SUMMARY OF THE INVENTION

The problems and related problems of the prior art are solved by the changes suggested by the present invention. A metallic coating of the hole wall where transduction occurs serves on the one hand to accomplish the desired improvement in data transmission rate by realizing a low-selfinductance and often also a low-selfcapacitance in lead structures and to utilize this RF-favorable coating of the hole wall as a reflector for dispersed light in such a way that a reduction of the light losses is attainable despite the improvement in data transmission rate.

Additional measures suggested in achieving these objectives are to separate a second lead from a first lead capacitively and thereby reduce capacitive bridging of the component;

to structure the second lead also with low self-inductance and yet pass both leads to the surface of the support for the transducer away from the structural element;

to connect the second lead with the corresponding contact point of the structural element in an uncomplicated manner suitable for quantity production;

to connect the second lead with the corresponding contact point of the structural element in a particularly low-selfinductance manner;

to utilize the support at the same time as an amplifier which in turn amplifies electrically the signals optically transmitted or received by or from the structural element, as a preamplifier or postamplifier;

to reduce the circuit capacitance between the structural element and the leads, on the one hand, and the semiconductor body or amplifier, on the other hand, and thereby to further increase the data transmission rate of the arrangement; and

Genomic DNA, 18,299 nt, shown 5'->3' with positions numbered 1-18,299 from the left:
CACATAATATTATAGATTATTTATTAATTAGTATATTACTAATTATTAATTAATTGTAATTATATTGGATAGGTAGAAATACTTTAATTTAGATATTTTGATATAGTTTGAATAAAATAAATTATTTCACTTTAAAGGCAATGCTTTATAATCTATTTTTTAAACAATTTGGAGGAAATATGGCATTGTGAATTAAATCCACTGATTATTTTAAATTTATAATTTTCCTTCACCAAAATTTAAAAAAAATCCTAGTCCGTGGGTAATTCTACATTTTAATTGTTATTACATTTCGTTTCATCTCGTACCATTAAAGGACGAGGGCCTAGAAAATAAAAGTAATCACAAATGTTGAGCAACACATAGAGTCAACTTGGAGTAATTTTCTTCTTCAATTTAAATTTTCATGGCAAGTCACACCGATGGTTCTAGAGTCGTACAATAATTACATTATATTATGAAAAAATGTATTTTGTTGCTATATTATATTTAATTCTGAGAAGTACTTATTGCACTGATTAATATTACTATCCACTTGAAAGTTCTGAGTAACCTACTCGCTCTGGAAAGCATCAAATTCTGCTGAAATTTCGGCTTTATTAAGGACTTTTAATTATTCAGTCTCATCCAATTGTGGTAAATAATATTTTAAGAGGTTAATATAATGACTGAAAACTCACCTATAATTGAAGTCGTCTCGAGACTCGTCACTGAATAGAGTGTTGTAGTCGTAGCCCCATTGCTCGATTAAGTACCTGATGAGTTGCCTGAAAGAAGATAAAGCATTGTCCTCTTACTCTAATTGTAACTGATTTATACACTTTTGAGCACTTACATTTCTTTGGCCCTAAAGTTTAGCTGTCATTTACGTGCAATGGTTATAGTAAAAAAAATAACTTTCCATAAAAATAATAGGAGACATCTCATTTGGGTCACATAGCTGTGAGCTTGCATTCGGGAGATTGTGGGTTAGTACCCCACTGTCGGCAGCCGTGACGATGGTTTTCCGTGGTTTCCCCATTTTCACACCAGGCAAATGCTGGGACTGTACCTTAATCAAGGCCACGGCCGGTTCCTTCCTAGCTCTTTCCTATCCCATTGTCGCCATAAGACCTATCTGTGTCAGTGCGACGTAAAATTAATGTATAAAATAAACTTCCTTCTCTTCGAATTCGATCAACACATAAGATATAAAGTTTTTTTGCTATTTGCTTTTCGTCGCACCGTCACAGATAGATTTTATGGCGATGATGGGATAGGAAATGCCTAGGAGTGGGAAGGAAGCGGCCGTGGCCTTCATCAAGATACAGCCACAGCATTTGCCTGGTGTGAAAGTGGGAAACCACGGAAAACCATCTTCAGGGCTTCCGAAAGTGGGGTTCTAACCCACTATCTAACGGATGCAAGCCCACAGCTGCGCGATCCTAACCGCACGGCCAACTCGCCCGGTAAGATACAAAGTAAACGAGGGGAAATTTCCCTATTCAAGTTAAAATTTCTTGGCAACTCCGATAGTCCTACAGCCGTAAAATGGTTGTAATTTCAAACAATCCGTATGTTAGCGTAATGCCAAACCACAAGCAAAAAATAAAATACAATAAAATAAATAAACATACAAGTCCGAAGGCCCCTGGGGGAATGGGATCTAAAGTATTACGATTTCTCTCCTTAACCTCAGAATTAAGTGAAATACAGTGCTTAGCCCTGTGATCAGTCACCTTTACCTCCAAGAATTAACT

to improve or to ensure the electrical shielding and mechanical stability of the arrangement, which generally requires a very high adjustment precision.

The principles of the present invention and its improvements will be further explained with reference to the embodiments shown schematically in the figures, the figures showing only schematically the most important parts of the invention for simplicity.

BRIEF DESCRIPTION OF THE DRAWINGS

FIG. 1 shows the electrical and optical coupling of the structural element of the present optoelectronic transducer;

FIG. 2 shows another example of this coupling, with an especially short, low-selfinductance coupling of the structural element via its first lead to corresponding terminals of a support serving at the same time as amplifier; and

FIG. 3 shows an example largely corresponding to FIG. 2, but where the self-capacitance of the structural element and (in particular of the first) leads to the amplifier chip is especially small, whereby an especially high data transmission rate is attainable.

DETAILED DESCRIPTION

All figures, therefore, show embodiments of the optoelectronic transducer according to the present invention for the conversion of light to voltage or current, or of voltage or current to light.